2008 Nissan GT-R 3.8 twin turbo V6
I just can't love it
A little bit of tiny scratch on the bumper, but it's not a big deal.
The GT-R has amazing reputation in outperforming some other supercars at a higher price, which is why I decided to trade my BMW M3 that I had owned for 8 months with this car.
For a car at this price, you get a lot of speed, and compared to my BMW M3, it is really fast! It's surprisingly easy to drive too for a car this fast. I have never driven any supercar before, but this car is so easy to control.
I never had any serious problem with the car; it's reliable despite the hot climate in Aussie. As for comfort? I don't think it's as comfortable as my M3 in, let's say, the comfort settings. It shakes and bumps on rough roads, though thankfully I live in Sydney where the roads are pretty good compared to most other parts of the country. The quality? I'm not an expert on this, but I feel the M3 is so much more toughly made, especially when closing the door. It's quieter too at higher speeds (except for the engine noise, which is louder than the Nissan).
The car is fast, and for a first time supercar owner like me, it feels like a fighter jet! Slight hit on the gas and it just goes. It makes me wonder how the Bugatti feels. I also quite like the paddleshift where I can switch gears like a racing car. The brakes are powerful too. So powerful that it feels like my eyes are about to pop. The seats are comfortable and supportive, especially for a super fast car like this. Great for storing items in the back. The steering wheel is grippy and nice to hold (though not as nice as my BMW). Overall, satisfied, that is, in the early weeks.
After months of owning it, I decided to trade it with a Porsche Cayman S. I learned that the GT-R is not quite as exciting as my BMW. I personally think it's a bit boring, especially at lower ends where it doesn't hit the turbo. In my BMW, I got excited even when I was driving it at lower RPMs. Even though I'm not expert on cars, I began to understand why certain people prefer European cars. The GT-R handles so well that you have to push it hard to have fun with it, where on the public road where there's traffic and speed limits, you won't get much chance to enjoy it. In my BMW, even when I was just cruising in the sporty mode, it felt a lot more enjoyable. The biggest difference is probably the engine sound. My European cars, the BMW M3, and the Cayman, had a fantastic sound. Whereas the Nissan sounds kind of dull. But again, I'm not an expert on cars, so I don't know if it's weird to not like this car.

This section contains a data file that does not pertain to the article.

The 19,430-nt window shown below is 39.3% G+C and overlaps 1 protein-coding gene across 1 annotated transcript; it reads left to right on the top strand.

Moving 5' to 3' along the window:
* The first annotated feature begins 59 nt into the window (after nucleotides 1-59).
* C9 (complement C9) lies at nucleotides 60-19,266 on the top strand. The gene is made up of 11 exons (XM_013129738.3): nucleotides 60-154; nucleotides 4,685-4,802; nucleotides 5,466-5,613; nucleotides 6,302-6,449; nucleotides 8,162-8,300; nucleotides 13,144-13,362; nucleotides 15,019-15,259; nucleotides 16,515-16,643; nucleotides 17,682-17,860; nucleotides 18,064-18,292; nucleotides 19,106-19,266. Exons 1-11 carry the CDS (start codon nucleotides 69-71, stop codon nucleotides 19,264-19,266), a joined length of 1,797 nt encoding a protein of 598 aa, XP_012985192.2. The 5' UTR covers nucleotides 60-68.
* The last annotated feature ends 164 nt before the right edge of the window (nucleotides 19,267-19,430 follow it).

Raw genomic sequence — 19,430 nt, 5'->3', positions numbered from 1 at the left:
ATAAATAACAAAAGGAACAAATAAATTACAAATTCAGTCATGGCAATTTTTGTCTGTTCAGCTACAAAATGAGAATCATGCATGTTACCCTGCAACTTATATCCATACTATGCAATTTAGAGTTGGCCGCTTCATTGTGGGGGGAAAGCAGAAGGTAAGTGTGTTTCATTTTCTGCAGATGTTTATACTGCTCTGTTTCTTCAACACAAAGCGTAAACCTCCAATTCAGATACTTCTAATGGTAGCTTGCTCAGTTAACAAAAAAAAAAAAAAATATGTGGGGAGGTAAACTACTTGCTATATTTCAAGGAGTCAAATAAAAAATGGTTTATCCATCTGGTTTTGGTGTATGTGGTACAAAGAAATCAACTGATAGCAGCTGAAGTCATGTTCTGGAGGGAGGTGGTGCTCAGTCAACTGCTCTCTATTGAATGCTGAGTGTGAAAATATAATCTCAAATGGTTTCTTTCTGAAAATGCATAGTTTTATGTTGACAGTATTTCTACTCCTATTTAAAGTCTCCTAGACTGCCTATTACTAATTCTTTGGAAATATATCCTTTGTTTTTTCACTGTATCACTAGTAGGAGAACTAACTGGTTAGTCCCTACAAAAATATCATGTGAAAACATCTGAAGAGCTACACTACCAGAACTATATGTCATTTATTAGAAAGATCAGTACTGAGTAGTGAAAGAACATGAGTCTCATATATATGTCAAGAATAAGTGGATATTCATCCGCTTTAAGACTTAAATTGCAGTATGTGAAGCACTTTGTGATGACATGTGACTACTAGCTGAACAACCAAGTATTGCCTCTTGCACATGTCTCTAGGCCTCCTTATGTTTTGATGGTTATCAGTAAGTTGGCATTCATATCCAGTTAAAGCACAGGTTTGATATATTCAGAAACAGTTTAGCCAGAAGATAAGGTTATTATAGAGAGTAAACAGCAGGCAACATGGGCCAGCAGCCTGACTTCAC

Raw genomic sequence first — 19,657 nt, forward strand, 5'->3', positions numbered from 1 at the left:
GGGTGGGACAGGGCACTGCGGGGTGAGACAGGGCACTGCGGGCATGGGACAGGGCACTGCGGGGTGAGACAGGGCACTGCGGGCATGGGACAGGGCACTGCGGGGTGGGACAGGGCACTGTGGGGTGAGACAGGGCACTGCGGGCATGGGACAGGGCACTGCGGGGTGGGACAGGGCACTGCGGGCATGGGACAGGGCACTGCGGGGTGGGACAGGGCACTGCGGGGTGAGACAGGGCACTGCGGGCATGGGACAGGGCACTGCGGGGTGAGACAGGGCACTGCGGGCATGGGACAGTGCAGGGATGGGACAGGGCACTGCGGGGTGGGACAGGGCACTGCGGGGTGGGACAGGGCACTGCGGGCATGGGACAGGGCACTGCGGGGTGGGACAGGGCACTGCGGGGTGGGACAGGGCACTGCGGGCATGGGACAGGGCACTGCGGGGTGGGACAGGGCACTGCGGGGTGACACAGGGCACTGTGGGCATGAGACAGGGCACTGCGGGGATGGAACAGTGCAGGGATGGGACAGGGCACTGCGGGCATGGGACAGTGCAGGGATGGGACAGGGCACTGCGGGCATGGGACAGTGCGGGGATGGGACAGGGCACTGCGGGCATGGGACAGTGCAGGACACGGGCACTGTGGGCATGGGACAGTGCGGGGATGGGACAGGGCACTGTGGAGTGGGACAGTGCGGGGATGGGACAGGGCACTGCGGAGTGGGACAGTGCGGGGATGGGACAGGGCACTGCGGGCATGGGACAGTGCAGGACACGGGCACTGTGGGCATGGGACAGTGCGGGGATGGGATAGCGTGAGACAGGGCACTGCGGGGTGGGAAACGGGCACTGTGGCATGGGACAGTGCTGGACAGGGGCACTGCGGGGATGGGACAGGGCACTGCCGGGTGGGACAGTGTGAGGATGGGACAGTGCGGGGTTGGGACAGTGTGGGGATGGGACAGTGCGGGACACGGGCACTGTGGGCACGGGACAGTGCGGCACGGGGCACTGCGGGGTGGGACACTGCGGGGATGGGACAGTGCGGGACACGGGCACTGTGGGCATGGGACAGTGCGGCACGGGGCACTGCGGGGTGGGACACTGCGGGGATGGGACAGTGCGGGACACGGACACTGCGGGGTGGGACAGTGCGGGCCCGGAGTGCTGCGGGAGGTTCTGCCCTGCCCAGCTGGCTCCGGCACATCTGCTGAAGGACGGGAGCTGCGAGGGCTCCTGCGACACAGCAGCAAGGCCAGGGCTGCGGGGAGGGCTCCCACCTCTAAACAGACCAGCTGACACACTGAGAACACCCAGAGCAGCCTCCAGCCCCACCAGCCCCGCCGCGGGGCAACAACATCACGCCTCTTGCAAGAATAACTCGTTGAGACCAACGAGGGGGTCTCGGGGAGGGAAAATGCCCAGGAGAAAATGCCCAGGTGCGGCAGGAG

Anyway, I traded this car with a 2008 Porsche Cayman S after 6 months of owning the Nissan. Yes, the Cayman is a lot slower than my GT-R, and sometimes I miss going fast with the Nissan. But I am a lot more satisfied with my Porsche. I think the reason is because it's more challenging to drive. In the GT-R, everything is too easy, and of course, the engine sound is too boring.
Even until now, thinking back my ownership and driving the GT-R, I still think it's dull and boring! That's what I have in mind every time I think of that car.
Would you buy another car from this manufacturer? Don't Know
Review Date: 7th August, 2013
8th Aug 2013, 20:52
Maybe if you kept a car for more than a few months you'd grow to like it; it takes time to appreciate good cars.
6th Mar 2015, 02:17
I do agree with you in every way. The GT-R is fast and that's all it is. It has no thrill, and it's just a super car made for people on a low budget. Just like any other Japanese car - it's not a quiet cabin, the engine noise is boring, and it's not the most comfortable car. The interior is simple, which is good in a way, but it doesn't have the wow factor... more like Corolla specced up to be a super car.
BMW and Porsche didn't get up there overnight. Those guys know how to make a car, and pure engineering goes behind every little thing, which is why you may pay more, and they might not be as fast, but they are very well refined.
6 months is long enough to tell how good that car is. It's not a house - it's a car. An hour is also more than enough for pros to tell you exactly what the car is all about.